Refereeing styles show rugby’s cultural divide

Much is made of the class and cultural divisions between rugby league and rugby union, but perhaps the most succinct expression of those differences can be seen in the way the two codes are refereed.

With the Six Nations kicking off in rugby union this weekend, we are likely to see a lot of their most famous referee Nigel Owens on the telly over the next few weeks.

Owens is hailed as the best of that code’s officials, at least by people in the Northern Hemisphere.

The Welshman is famed for the way he talks to players, addressing them in the dismissive, and often downright patronising, tones of a schoolmaster (not a teacher, note) at the kind of private institution which favours the union game.

Whilst armchair fans everywhere delight in players being told off like children on the naughty step, I doubt whether many professional union players see Owens in such a glowing light.

Being spoken to like that would not go down well in rugby league.

Super League referee Ben Thaler adopts a different approach to Owens, and, in its way, it encapsulates the different class origins of our sport.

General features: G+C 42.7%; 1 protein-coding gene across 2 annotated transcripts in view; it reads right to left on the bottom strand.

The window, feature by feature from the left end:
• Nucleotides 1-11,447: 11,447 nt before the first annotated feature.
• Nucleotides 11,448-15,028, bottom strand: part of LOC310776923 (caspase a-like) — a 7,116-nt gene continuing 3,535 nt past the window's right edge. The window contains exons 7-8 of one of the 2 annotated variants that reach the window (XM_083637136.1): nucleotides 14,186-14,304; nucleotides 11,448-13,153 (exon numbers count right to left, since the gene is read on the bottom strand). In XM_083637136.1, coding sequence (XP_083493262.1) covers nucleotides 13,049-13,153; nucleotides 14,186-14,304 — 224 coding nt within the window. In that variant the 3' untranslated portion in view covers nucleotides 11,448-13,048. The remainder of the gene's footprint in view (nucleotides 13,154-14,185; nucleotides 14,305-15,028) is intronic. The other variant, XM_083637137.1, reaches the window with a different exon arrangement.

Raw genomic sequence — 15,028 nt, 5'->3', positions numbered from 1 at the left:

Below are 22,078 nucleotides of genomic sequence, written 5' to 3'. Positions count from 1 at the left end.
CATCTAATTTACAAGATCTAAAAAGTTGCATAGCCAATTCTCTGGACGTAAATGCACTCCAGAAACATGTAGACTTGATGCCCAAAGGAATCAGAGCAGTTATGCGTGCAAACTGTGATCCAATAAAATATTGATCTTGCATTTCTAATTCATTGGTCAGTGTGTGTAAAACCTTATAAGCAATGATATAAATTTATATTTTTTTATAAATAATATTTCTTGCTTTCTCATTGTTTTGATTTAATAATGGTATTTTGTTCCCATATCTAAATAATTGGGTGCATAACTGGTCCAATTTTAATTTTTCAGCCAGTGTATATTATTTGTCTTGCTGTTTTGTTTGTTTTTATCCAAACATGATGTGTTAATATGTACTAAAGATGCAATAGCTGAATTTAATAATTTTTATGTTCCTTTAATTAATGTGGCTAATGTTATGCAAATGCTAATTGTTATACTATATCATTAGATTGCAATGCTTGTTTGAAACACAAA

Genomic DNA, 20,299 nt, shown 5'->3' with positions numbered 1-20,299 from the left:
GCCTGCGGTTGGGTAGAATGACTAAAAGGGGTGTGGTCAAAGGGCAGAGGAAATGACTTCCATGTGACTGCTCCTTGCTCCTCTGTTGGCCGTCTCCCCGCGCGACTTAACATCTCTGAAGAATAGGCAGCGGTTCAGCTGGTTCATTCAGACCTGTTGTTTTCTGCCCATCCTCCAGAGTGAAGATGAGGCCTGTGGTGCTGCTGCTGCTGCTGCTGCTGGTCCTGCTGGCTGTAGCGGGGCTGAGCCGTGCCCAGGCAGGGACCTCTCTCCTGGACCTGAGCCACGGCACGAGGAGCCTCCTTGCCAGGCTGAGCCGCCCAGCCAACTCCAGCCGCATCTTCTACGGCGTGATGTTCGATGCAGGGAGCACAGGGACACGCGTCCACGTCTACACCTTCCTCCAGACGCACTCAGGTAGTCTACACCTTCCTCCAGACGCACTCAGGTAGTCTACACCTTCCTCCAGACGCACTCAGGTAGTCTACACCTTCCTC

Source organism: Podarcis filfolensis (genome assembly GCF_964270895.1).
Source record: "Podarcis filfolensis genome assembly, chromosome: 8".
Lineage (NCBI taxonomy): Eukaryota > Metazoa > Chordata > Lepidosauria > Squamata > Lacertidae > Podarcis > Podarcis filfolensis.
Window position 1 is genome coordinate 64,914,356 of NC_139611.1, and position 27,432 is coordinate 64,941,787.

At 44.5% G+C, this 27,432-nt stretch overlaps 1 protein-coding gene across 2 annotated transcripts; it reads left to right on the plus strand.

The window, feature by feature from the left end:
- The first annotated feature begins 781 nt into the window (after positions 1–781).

“I don’t understand his Welsh accent!” Thaler joked to Love Rugby League about Owens recently.

“But what does works for him in his sport, and a lot of the rugby union lads seem to like that.

“If we spoke to our players in rugby league like that, some of them would say, ‘Eh? What?’, and I’m not sure I could put the voice on for that long!

“You are who you are, in the way that you work.

“My way of doing it is that I know that I can manage those players to the best of my ability, by giving them a fair crack, by being consistent in the way I apply the laws, speak, communicate, encourage, discipline.

“If that’s consistent, and both teams see that they’re getting a fair crack, and I’m trying to give them as much help as possible, then it does work.”

Rugby league was not refined on the playing fields of the English public (sic) schools, but on fields set amidst mines, docks and factories.

We still retain a strong cultural legacy from the days when the North of England was still industrial, and from the fact that we broke away from the Establishment.

We are chippy, democratic, believe in plain speaking, and know that respect is earned rather than given freely, simply because someone has a title or a particular job.

Our referees speak to players like colleagues, not pupils, and long may it continue.

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